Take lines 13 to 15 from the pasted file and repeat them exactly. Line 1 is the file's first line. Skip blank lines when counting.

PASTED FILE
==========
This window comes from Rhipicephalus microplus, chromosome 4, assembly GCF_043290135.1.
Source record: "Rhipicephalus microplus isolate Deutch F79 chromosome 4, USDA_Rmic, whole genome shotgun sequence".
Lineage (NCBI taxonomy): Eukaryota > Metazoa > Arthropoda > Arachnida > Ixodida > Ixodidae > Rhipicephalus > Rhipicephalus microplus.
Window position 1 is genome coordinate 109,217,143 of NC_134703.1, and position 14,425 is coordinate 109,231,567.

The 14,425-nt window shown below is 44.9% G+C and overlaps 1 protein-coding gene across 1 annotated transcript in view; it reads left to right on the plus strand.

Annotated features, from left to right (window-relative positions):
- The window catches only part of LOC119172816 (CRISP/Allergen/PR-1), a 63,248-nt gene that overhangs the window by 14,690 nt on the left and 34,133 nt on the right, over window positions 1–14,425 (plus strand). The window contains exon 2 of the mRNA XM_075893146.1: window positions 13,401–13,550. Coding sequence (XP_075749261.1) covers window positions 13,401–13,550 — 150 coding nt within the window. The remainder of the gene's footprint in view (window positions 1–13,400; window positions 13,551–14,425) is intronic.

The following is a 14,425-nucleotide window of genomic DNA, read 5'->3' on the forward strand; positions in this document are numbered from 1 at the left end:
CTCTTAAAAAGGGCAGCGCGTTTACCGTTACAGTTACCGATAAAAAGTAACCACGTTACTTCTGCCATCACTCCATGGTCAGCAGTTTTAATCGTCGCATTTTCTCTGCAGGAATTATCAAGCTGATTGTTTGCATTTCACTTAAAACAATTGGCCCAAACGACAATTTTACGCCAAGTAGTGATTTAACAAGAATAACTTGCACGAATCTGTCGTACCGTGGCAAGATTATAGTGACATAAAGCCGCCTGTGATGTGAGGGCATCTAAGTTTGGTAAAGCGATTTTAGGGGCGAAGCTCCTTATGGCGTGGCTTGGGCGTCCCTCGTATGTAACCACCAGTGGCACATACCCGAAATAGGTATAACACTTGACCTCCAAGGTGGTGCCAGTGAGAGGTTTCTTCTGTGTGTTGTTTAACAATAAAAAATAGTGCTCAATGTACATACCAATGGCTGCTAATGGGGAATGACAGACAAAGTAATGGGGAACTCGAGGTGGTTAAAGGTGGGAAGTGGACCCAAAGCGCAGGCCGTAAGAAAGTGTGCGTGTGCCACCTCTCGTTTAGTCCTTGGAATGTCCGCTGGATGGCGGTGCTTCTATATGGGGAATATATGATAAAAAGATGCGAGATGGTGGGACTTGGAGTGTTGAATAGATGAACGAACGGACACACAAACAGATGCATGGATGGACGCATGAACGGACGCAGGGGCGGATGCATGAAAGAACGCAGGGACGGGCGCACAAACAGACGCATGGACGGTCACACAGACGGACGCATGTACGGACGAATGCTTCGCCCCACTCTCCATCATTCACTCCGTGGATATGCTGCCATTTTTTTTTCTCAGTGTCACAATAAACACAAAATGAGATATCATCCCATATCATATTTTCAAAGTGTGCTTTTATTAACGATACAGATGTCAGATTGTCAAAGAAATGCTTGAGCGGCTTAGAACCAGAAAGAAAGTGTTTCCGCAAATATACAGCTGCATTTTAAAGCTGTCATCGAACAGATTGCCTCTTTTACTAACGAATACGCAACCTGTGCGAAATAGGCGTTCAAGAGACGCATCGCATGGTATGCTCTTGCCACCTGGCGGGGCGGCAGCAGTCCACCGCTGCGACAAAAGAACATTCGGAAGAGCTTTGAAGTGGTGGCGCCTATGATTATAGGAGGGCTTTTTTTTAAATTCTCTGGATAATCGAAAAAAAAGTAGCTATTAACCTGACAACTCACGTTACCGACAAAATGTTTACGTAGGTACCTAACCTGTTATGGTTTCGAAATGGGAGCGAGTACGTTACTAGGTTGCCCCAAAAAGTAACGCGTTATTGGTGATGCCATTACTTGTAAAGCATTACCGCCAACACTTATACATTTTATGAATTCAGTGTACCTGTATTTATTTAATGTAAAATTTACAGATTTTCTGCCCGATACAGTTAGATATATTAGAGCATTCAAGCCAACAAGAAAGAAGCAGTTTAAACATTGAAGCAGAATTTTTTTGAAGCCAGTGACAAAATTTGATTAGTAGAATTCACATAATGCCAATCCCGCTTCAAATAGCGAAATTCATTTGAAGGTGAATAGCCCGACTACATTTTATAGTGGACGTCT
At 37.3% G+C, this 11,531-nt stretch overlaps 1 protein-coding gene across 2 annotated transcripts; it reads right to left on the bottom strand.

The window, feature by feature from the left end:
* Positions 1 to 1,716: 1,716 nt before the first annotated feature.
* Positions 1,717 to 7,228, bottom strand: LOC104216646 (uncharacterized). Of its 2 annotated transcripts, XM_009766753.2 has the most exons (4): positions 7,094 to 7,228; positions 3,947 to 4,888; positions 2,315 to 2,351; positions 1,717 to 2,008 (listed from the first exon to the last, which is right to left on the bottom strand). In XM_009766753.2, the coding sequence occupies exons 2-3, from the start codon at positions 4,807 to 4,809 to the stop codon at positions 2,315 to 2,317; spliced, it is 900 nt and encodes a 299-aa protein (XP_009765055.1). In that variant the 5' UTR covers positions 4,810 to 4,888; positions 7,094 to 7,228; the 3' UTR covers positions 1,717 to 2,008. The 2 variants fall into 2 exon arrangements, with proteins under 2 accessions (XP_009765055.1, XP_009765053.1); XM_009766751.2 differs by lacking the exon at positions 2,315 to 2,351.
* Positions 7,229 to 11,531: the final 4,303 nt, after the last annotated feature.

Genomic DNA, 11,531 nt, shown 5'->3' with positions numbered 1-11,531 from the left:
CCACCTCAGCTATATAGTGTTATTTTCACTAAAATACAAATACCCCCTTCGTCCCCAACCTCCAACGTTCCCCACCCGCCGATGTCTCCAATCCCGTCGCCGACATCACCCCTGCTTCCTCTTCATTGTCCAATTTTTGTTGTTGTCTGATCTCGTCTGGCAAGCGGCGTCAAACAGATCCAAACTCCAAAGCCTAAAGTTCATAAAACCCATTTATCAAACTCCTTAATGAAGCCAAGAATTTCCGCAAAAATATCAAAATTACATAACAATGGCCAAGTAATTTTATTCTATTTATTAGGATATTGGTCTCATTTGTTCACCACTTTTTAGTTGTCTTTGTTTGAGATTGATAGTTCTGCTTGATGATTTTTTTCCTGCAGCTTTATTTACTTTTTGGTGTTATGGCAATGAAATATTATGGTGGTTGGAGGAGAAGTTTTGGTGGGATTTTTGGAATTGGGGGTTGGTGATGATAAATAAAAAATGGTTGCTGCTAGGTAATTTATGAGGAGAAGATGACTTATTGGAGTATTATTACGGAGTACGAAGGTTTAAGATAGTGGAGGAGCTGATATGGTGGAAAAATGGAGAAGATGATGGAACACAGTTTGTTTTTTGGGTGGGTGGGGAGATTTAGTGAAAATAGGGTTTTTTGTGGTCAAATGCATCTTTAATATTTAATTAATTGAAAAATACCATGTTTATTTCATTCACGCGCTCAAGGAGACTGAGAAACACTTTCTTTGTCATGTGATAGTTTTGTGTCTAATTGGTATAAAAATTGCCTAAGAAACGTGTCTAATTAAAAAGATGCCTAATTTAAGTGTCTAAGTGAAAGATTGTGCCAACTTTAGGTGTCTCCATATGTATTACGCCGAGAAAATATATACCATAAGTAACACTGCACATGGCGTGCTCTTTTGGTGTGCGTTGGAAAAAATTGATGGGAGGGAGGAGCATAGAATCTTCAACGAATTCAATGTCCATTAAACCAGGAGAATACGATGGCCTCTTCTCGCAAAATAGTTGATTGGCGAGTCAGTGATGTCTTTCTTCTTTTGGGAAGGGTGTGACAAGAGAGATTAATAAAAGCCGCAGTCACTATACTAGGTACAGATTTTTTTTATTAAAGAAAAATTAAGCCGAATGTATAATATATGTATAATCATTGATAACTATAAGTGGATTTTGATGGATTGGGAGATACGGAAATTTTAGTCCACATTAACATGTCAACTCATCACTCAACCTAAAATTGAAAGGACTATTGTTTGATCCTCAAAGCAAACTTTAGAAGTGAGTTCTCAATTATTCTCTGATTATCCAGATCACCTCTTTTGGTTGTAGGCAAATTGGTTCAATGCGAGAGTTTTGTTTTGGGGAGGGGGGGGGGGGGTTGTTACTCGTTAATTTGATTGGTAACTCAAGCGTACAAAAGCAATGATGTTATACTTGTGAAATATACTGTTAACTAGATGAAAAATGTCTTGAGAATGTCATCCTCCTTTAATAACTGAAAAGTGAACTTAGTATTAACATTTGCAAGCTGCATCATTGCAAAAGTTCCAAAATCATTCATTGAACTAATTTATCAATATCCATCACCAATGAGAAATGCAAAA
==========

* Positions 1,717 to 7,228, bottom strand: LOC104216646 (uncharacterized). Of its 2 annotated transcripts, XM_009766753.2 has the most exons (4): positions 7,094 to 7,228; positions 3,947 to 4,888; positions 2,315 to 2,351; positions 1,717 to 2,008 (listed from the first exon to the last, which is right to left on the bottom strand). In XM_009766753.2, the coding sequence occupies exons 2-3, from the start codon at positions 4,807 to 4,809 to the stop codon at positions 2,315 to 2,317; spliced, it is 900 nt and encodes a 299-aa protein (XP_009765055.1). In that variant the 5' UTR covers positions 4,810 to 4,888; positions 7,094 to 7,228; the 3' UTR covers positions 1,717 to 2,008. The 2 variants fall into 2 exon arrangements, with proteins under 2 accessions (XP_009765055.1, XP_009765053.1); XM_009766751.2 differs by lacking the exon at positions 2,315 to 2,351.
* Positions 7,229 to 11,531: the final 4,303 nt, after the last annotated feature.

Genomic DNA, 11,531 nt, shown 5'->3' with positions numbered 1-11,531 from the left: